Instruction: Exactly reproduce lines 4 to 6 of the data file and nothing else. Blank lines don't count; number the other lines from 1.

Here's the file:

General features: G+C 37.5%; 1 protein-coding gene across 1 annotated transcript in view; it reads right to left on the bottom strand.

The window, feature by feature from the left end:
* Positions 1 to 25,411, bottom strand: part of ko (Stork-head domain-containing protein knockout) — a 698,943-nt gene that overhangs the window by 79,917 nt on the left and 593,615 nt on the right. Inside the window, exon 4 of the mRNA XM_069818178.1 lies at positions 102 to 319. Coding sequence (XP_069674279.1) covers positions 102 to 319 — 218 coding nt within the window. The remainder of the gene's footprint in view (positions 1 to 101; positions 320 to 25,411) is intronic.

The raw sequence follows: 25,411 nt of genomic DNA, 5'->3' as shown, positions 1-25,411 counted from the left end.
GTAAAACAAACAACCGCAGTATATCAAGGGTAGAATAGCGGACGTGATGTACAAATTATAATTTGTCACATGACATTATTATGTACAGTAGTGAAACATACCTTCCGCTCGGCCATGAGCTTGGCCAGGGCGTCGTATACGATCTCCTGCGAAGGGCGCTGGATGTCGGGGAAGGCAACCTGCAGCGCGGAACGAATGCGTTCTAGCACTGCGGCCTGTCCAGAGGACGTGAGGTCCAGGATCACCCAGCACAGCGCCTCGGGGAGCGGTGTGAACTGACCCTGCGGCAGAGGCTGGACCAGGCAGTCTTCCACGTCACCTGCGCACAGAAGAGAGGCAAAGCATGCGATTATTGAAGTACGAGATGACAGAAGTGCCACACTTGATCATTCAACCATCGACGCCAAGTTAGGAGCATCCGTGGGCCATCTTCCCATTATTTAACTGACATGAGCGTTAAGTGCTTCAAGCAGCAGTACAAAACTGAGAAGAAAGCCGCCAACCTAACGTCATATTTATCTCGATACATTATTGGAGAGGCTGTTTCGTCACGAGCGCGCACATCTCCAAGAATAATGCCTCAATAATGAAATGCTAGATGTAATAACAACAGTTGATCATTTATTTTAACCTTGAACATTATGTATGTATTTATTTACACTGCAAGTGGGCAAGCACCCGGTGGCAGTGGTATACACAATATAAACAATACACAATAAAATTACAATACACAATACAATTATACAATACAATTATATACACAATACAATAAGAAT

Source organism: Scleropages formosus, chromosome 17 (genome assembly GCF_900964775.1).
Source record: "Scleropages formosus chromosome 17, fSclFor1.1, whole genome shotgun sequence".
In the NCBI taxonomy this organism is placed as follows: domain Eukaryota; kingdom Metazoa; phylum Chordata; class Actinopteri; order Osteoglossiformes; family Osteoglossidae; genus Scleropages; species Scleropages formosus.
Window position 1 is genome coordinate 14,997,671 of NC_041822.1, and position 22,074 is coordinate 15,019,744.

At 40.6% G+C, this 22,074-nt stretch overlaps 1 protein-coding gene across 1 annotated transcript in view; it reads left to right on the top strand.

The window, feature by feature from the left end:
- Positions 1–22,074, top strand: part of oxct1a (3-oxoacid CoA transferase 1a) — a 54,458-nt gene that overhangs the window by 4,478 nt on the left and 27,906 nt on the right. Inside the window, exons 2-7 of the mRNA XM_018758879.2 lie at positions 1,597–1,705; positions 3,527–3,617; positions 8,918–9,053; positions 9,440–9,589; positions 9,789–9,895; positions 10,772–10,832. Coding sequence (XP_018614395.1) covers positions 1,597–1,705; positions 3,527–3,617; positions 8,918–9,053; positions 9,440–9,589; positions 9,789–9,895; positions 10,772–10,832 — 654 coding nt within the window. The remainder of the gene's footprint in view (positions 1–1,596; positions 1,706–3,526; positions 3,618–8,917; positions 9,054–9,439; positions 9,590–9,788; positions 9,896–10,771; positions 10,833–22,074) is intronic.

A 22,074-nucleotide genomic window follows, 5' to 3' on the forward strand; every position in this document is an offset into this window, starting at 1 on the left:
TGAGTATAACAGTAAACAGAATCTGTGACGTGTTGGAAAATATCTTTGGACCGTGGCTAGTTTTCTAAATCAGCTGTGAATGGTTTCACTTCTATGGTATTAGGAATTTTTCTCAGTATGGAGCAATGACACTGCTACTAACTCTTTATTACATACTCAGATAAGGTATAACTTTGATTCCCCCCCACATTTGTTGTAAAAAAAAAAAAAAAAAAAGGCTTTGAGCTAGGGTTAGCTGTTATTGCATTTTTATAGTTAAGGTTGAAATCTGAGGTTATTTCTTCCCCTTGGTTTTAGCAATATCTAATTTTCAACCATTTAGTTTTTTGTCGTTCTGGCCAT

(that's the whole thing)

The raw sequence follows: 25,411 nt of genomic DNA, 5'->3' as shown, positions 1-25,411 counted from the left end.
GTAAAACAAACAACCGCAGTATATCAAGGGTAGAATAGCGGACGTGATGTACAAATTATAATTTGTCACATGACATTATTATGTACAGTAGTGAAACATACCTTCCGCTCGGCCATGAGCTTGGCCAGGGCGTCGTATACGATCTCCTGCGAAGGGCGCTGGATGTCGGGGAAGGCAACCTGCAGCGCGGAACGAATGCGTTCTAGCACTGCGGCCTGTCCAGAGGACGTGAGGTCCAGGATCACCCAGCACAGCGCCTCGGGGAGCGGTGTGAACTGACCCTGCGGCAGAGGCTGGACCAGGCAGTCTTCCACGTCACCTGCGCACAGAAGAGAGGCAAAGCATGCGATTATTGAAGTACGAGATGACAGAAGTGCCACACTTGATCATTCAACCATCGACGCCAAGTTAGGAGCATCCGTGGGCCATCTTCCCATTATTTAACTGACATGAGCGTTAAGTGCTTCAAGCAGCAGTACAAAACTGAGAAGAAAGCCGCCAACCTAACGTCATATTTATCTCGATACATTATTGGAGAGGCTGTTTCGTCACGAGCGCGCACATCTCCAAGAATAATGCCTCAATAATGAAATGCTAGATGTAATAACAACAGTTGATCATTTATTTTAACCTTGAACATTATGTATGTATTTATTTACACTGCAAGTGGGCAAGCACCCGGTGGCAGTGGTATACACAATATAAACAATACACAATAAAATTACAATACACAATACAATTATACAATACAATTATATACACAATACAATAAGAAT

Source organism: Scleropages formosus, chromosome 17 (genome assembly GCF_900964775.1).